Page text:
By A. Craig Copetas and Gary Putka

Khat: the cocaine of Africa—the mint green leaf of the shrub Catha edulis—is a way of life in the new nation of Djibouti and the ancient land of Yemen. Grown on large farms resembling old-world tea plantations in Ethiopia’s rainy and embattled southeastern Harrar Province, its rough, bushy plant also thrives in the cool mountains of Yemen, where glossy-eyed Arabs ruminate its invigorating leaf like so many campesinos chewing coca.

After cultivation and harvest, branches of leaves are rushed to Diredawa, Ethiopia’s civil-war-torn transportation hub, for the night flight to clients across the Djibouti frontier. In Yemen the precious crop comes down from the mountains the quickest way possible, for the khat leaf is perishable and must remain fresh or lose its potency. It’s efficacy after cutting lasts for roughly 24 hours, and then only if the leaves are kept moist.

Not even the Somali-led insurgency in southeast Ethiopia has interrupted the rapid transshipment from Diredawa to Djibouti. The khat run has been a twice-daily affair on Ethiopian Airlines. It is so lucrative that African observers are confident it will continue unhindered even if the Somalians win the siege of Diredawa. Meanwhile, the cargo is increasing daily and stands presently at eight tons a day. When khat arrives in Djibouti, the normally listless tropical port explodes into a bustling metropolis.

By late morning, motorbikes, trucks and cars carrying wholesale traders make the three-mile speedway dash to the airport to buy up the natural stimulant by the bag as soon as it is offloaded.

Although khat has been illegal in Djibouti ever since the country gained its independence in 1976, the newly-vested authorities have followed the colonial French example of looking the other way. Indeed, using the tactics employed by the Americans in Vietnam, France tacitly encouraged the chewing to keep the natives quiet. In the century of French occupation, the use of khat in the former territory of the Afars and Issas grew from an occasional diversion for a few Issas tribesmen to a national pastime for the male population.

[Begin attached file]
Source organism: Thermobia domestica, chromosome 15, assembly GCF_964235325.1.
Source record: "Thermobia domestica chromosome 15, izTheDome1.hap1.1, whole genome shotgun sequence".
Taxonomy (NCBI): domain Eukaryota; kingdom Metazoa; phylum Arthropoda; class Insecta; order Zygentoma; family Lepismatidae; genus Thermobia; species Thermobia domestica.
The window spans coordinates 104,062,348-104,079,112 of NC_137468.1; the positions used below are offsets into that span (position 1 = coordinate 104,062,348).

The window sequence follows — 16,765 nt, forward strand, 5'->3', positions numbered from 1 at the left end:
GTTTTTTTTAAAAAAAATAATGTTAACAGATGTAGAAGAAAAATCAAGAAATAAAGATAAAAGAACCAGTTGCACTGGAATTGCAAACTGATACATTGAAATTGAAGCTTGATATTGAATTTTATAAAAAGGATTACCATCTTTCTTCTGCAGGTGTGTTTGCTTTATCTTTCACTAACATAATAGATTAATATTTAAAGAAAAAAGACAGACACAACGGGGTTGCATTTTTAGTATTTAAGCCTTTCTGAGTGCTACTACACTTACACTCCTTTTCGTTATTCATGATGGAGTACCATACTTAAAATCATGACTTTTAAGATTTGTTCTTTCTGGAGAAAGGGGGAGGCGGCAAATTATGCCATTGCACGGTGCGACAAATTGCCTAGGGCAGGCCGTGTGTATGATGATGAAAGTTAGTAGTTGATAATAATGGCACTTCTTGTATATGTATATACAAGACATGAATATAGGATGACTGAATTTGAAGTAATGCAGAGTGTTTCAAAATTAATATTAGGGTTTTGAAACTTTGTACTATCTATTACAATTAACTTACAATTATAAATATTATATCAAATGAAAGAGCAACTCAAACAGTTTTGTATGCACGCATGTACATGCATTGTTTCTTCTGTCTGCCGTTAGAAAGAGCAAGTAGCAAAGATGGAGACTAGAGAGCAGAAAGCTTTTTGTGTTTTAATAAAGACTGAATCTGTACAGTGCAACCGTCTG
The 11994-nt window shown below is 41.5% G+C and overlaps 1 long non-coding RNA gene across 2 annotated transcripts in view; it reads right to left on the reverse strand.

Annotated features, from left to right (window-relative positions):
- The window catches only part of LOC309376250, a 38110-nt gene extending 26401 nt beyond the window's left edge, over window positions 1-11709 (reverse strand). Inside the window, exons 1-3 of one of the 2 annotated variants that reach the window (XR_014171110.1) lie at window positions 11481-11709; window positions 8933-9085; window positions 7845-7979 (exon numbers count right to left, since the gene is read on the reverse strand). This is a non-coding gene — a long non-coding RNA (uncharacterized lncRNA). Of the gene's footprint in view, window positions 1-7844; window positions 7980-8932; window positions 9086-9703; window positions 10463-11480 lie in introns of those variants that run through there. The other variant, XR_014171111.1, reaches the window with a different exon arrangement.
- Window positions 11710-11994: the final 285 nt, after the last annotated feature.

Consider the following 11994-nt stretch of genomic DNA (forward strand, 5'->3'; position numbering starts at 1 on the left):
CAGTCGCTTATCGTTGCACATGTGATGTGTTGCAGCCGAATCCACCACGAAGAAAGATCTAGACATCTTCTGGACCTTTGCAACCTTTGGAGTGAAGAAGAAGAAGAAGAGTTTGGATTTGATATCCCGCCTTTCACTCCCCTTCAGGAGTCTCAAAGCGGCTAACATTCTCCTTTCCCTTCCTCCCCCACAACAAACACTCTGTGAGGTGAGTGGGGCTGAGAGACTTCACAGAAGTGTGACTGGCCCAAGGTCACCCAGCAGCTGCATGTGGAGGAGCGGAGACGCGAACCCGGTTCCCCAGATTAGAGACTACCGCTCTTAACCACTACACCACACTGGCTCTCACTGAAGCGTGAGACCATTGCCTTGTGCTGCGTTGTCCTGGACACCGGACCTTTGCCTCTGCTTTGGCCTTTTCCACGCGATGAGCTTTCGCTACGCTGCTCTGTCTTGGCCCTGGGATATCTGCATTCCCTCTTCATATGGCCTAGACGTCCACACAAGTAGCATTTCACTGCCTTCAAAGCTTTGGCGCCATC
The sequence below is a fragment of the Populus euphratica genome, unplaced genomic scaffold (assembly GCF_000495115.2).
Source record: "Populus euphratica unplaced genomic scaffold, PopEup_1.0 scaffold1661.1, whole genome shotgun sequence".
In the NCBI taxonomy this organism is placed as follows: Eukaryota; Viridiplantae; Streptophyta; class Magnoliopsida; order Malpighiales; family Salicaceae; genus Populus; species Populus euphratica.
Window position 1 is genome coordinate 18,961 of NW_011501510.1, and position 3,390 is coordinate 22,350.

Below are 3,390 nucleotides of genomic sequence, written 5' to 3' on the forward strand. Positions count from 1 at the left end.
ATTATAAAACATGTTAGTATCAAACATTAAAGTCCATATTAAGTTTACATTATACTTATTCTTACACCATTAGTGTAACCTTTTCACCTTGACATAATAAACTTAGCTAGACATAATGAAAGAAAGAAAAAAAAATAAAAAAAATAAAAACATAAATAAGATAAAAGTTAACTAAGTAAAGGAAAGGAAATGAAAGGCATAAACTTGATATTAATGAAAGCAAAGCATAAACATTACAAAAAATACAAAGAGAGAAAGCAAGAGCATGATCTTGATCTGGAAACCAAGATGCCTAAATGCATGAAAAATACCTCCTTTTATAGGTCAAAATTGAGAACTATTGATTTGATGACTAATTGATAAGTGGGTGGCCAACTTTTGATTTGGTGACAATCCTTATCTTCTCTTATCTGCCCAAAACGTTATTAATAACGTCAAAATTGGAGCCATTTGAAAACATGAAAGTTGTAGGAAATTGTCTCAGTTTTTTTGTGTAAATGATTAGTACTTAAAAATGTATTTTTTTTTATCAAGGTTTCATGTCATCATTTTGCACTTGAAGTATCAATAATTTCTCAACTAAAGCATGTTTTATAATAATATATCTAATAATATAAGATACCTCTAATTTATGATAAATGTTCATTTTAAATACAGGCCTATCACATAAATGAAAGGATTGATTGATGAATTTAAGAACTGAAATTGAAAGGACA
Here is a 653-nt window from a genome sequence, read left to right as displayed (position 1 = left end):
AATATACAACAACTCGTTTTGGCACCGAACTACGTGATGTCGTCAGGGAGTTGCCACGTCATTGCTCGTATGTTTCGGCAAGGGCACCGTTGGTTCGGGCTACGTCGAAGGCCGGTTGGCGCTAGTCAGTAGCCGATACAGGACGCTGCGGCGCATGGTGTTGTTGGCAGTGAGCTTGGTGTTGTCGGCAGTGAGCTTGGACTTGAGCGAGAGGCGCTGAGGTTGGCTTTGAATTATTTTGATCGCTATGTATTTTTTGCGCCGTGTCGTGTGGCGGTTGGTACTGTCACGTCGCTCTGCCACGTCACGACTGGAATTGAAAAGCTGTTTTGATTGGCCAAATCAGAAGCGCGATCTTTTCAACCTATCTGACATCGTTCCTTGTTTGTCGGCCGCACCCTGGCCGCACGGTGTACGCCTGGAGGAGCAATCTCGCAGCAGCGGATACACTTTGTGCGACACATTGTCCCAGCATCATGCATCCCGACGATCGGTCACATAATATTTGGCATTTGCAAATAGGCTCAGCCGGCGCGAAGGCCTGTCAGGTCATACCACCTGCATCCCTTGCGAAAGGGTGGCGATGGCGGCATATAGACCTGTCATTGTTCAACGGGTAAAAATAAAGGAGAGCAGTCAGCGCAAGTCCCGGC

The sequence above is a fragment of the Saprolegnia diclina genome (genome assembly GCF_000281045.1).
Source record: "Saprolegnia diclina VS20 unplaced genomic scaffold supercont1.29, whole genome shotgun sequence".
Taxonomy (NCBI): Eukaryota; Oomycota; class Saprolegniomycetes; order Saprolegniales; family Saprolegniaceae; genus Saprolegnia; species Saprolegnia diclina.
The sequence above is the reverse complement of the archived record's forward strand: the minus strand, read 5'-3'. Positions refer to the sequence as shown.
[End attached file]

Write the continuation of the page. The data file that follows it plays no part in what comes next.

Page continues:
Pick-up hour in Djibouti.

Today French soldiers are on hand at Djibouti’s airport to help the importers carry away the prize goods for street auction. Buyers flock around the sunsheltered stalls to bid for bags. In less than 20 minutes the airport is empty again, as buyers rush back to town. The first to return is thought to have the freshest load to offer retailers, who sell khat from mini-stands or stalls throughout the city.

Women, according to tradition, abstain from chewing khat because they don’t like the taste. Men of all ages start their daily dreams at noon, after the airport rush, when the stuff is readily available on the street.

The khat habit puts some families in a bind, as a bunch costs nine French francs ($2), a third of a day’s wages for most laborers. There are many unemployed in the new nation, but the chewing tradition hasn’t changed, so such purchases impose a hardship on the poor families who make up most of the khat-consuming population in the tiny republic.

In turn, khat provides a relief for the unemployed, helping them forget their troubles. To sit all afternoon chewing khat until the sun goes down at dinnertime is as common in Djibouti as decadent café life in Paris.

Chewing takes place only after the user selects the good leaves and casts off the undesirable ones with the stems. As with coca, the mastication process slowly takes place as the wad of leaves is alternately chomped and swished around until it dissolves and a new supply is needed. Most chewers prefer to use only one cheek for their khat, causing a sort of national epidemic of “hamster” facial malformations. Khat also colors teeth a yellowish green.

Coca-Cola or Pepsi is sipped along with the hr outage, for the combination of caffeine and khat makes an exciting high. In addition, users like to smoke contraband American cigarettes with their afternoons of fun and forgetting.

Khat has been classified by the French Narcotics Bureau in the B category (marijuana has the same classification), meaning that possession can be subject to fine or jail. The stimulant is legal in the United States, but climatic conditions in most of the country do not favor its cultivation. As no formal studies of khat have ever been made, long-term effects of its use are not known.

The new government in Djibouti, under President Hassan Gouled, has hinted that it would take measures against the khat traffic. Government ministers, however, have had their own special loads of leaf flown to them at conferences in other parts of Africa and Europe.